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Global warming reduces polar bear survival rate

Global warming reduces polar bear survival rate

Global warming reduces polar bear survival rate
November 16, 2006

Polar bear survival rates have dropped significantly in the past 20 years, probably due to melting sea ice caused by higher temperatures, according to a study released this week.

The study, published by scientists from the U.S. Geological Survey and the Canadian Wildlife Service, found a 22 percent decline in the size of the western Hudson Bay polar bear population, from 1,194 in 1987 to 935 in 2004. The research also found that only 43 percent of polar bear cubs in the surveyed area survived their first year, compared to a 65 percent survival rate in the late 1980s and early 1990s.

The findings provide further evidence that polar bear may face a bleak outlook due to climate change.

Drowned polar bears are being found for the first time by researchers in Alaska, who speculate that greater distances between ice sheets could be taking a toll on the bears. While bears are capable of swimming long distances—up to 60 miles (100 km) without stopping—it is conceivable that they could suffer from exhaustion during an unexpectedly arduous swim.

The loss of ice also makes it more difficult for bears to find food. Unlike grizzly bears, polar bears aren’t adapted to hunting land animals like caribou, instead feeding primarily on seals. However, recent aerial surveys by the U.S. Fish and Wildlife Service show that, over the past five years, polar bears are changing their habits and spending more time on land, congregating on beaches and scavenging whale carcasses.

Polar bear
Courtesy of the U.S. Fish and Wildlife Service

“Polar bears live much of their lives on the sea ice, which is fundamental for their survival, at least in terms of their traditional lifestyles. For instance, it’s the sea ice surface that provides them a platform from which to hunt seals and other marine mammals for food,” said Claire Parkinson, a senior scientist at NASA’s Goddard Space Flight Center, in a September news release. A shorter spring hunting season caused by progressively earlier breakup of sea ice, reduces the chances of reproductive success for female polar bears.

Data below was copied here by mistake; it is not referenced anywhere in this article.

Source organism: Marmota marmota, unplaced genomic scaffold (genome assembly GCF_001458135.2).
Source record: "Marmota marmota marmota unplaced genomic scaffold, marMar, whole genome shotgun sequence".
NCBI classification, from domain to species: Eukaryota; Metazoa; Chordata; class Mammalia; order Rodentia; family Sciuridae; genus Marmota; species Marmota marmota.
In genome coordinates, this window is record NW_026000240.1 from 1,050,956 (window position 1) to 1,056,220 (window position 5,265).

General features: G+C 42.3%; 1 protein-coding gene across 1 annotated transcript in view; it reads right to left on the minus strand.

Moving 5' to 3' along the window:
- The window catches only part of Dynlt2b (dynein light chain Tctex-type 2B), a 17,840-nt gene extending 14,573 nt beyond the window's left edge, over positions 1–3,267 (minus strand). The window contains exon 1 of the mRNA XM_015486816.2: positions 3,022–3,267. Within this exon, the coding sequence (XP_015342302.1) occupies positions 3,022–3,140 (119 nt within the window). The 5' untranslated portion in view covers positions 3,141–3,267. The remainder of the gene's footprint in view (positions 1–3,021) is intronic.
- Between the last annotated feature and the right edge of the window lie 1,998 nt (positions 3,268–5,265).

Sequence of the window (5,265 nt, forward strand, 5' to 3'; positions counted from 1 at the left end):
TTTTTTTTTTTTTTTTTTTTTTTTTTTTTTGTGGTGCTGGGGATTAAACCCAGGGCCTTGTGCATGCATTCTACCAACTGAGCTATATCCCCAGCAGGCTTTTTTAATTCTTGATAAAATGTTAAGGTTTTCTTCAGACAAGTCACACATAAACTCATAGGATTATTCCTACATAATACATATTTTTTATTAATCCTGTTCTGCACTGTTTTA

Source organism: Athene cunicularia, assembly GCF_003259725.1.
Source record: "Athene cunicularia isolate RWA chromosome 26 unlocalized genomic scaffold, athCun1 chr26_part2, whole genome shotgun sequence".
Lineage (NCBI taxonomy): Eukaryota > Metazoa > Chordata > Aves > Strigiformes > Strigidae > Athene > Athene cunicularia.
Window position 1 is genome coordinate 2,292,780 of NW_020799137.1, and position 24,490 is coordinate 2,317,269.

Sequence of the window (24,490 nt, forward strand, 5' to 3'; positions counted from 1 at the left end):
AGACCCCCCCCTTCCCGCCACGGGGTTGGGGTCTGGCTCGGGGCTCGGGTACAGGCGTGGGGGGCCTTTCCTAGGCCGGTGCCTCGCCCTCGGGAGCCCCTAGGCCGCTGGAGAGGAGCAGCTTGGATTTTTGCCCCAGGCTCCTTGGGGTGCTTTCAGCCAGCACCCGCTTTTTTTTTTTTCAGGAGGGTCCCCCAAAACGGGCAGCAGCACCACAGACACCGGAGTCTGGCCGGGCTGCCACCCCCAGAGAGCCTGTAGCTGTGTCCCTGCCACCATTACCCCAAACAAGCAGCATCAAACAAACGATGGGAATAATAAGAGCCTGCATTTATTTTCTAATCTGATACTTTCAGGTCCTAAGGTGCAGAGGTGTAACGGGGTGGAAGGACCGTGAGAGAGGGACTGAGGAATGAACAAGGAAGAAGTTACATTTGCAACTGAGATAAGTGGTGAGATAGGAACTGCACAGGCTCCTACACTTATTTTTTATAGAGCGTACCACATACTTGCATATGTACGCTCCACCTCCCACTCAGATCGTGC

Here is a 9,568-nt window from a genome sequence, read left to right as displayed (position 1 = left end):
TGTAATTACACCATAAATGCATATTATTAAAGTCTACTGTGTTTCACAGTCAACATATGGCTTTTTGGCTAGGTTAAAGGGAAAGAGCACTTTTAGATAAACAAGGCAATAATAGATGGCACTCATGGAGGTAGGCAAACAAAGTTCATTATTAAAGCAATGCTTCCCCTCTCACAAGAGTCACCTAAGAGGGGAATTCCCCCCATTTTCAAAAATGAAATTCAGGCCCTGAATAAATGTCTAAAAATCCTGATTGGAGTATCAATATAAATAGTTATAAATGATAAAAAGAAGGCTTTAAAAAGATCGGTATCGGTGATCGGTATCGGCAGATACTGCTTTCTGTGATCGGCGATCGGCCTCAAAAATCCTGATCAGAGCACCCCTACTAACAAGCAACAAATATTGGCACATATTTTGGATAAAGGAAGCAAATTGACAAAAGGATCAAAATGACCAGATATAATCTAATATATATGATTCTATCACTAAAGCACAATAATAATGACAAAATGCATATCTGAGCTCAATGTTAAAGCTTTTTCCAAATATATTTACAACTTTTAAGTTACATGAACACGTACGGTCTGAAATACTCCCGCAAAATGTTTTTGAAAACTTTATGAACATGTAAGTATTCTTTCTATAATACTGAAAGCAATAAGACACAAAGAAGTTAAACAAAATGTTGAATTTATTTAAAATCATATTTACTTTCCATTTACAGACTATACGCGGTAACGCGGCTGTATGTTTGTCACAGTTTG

In September, Ian Stirling, a research scientist with the Canadian Wildlife Service, noted that the average weight of adult female polar bears in western Hudson Bay have fallen from 650 pounds in 1980 to just 507 pounds in 2004, a 22 percent reduction.

Extrapolating from these developments, some scientists believe that polar bears could be extinct in the wild within the next century. While the last survey in 1997 suggested that polar bears in Alaska were not endangered, next year’s update might come to a different conclusion. Scientists estimate there are currently 20,000 to 25,000 polar bears world-wide.

Last February the U.S. Fish and Wildlife Service (USFWS) said it would consider a petition by the Center for Biological Diversity, Natural Resources Defense Council, and Greenpeace to seek endangered species status for the polar beach. A decision on the listing is due by December 27.

This article used information from previous articles, a news release from University of Wyoming, and a Retuers report.